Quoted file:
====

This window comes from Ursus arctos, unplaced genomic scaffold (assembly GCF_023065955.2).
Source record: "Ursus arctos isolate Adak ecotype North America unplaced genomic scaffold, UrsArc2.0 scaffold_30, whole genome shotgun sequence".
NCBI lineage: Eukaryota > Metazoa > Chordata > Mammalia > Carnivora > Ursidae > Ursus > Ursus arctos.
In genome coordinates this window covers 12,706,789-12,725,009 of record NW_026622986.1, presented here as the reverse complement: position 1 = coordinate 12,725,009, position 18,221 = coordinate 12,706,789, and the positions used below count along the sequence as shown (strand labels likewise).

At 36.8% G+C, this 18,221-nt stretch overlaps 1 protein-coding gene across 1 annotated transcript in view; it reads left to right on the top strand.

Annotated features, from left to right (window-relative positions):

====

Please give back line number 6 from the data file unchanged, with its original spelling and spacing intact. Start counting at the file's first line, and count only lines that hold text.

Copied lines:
Annotated features, from left to right (window-relative positions):